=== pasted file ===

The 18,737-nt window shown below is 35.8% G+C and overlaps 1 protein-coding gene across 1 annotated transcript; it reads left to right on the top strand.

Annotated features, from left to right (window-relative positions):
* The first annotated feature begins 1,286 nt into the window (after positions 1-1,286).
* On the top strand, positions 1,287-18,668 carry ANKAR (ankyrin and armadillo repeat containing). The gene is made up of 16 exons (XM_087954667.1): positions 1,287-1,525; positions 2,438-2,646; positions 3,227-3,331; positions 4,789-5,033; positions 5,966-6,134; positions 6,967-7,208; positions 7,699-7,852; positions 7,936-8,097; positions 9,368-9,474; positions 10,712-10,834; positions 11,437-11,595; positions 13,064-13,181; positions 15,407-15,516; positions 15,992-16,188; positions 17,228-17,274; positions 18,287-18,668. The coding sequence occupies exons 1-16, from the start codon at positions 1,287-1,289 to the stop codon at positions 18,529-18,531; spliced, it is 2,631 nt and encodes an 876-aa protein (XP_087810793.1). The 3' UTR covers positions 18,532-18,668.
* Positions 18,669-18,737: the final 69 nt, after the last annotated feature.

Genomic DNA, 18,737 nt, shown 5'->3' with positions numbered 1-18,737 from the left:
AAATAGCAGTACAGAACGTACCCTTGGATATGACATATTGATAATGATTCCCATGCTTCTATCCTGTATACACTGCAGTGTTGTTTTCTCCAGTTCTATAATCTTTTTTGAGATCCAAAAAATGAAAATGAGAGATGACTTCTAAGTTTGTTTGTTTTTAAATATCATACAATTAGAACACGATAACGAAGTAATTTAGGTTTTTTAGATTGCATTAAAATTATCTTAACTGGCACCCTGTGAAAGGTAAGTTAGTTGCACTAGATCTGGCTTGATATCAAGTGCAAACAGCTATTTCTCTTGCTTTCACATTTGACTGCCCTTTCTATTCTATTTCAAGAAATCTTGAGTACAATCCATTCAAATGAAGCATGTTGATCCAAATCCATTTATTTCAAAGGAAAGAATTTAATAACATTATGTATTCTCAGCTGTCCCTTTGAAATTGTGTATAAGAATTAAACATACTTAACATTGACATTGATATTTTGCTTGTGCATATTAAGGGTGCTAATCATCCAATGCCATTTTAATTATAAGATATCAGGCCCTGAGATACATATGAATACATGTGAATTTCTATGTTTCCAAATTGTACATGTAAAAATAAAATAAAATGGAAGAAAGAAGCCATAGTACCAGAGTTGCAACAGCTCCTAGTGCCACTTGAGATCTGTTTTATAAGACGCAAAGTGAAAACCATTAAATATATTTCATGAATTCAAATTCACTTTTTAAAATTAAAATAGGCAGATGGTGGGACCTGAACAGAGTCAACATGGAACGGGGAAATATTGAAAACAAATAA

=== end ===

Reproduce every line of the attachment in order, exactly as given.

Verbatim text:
The 18,737-nt window shown below is 35.8% G+C and overlaps 1 protein-coding gene across 1 annotated transcript; it reads left to right on the top strand.

Annotated features, from left to right (window-relative positions):
* The first annotated feature begins 1,286 nt into the window (after positions 1-1,286).
* On the top strand, positions 1,287-18,668 carry ANKAR (ankyrin and armadillo repeat containing). The gene is made up of 16 exons (XM_087954667.1): positions 1,287-1,525; positions 2,438-2,646; positions 3,227-3,331; positions 4,789-5,033; positions 5,966-6,134; positions 6,967-7,208; positions 7,699-7,852; positions 7,936-8,097; positions 9,368-9,474; positions 10,712-10,834; positions 11,437-11,595; positions 13,064-13,181; positions 15,407-15,516; positions 15,992-16,188; positions 17,228-17,274; positions 18,287-18,668. The coding sequence occupies exons 1-16, from the start codon at positions 1,287-1,289 to the stop codon at positions 18,529-18,531; spliced, it is 2,631 nt and encodes an 876-aa protein (XP_087810793.1). The 3' UTR covers positions 18,532-18,668.
* Positions 18,669-18,737: the final 69 nt, after the last annotated feature.

Genomic DNA, 18,737 nt, shown 5'->3' with positions numbered 1-18,737 from the left:
AAATAGCAGTACAGAACGTACCCTTGGATATGACATATTGATAATGATTCCCATGCTTCTATCCTGTATACACTGCAGTGTTGTTTTCTCCAGTTCTATAATCTTTTTTGAGATCCAAAAAATGAAAATGAGAGATGACTTCTAAGTTTGTTTGTTTTTAAATATCATACAATTAGAACACGATAACGAAGTAATTTAGGTTTTTTAGATTGCATTAAAATTATCTTAACTGGCACCCTGTGAAAGGTAAGTTAGTTGCACTAGATCTGGCTTGATATCAAGTGCAAACAGCTATTTCTCTTGCTTTCACATTTGACTGCCCTTTCTATTCTATTTCAAGAAATCTTGAGTACAATCCATTCAAATGAAGCATGTTGATCCAAATCCATTTATTTCAAAGGAAAGAATTTAATAACATTATGTATTCTCAGCTGTCCCTTTGAAATTGTGTATAAGAATTAAACATACTTAACATTGACATTGATATTTTGCTTGTGCATATTAAGGGTGCTAATCATCCAATGCCATTTTAATTATAAGATATCAGGCCCTGAGATACATATGAATACATGTGAATTTCTATGTTTCCAAATTGTACATGTAAAAATAAAATAAAATGGAAGAAAGAAGCCATAGTACCAGAGTTGCAACAGCTCCTAGTGCCACTTGAGATCTGTTTTATAAGACGCAAAGTGAAAACCATTAAATATATTTCATGAATTCAAATTCACTTTTTAAAATTAAAATAGGCAGATGGTGGGACCTGAACAGAGTCAACATGGAACGGGGAAATATTGAAAACAAATAA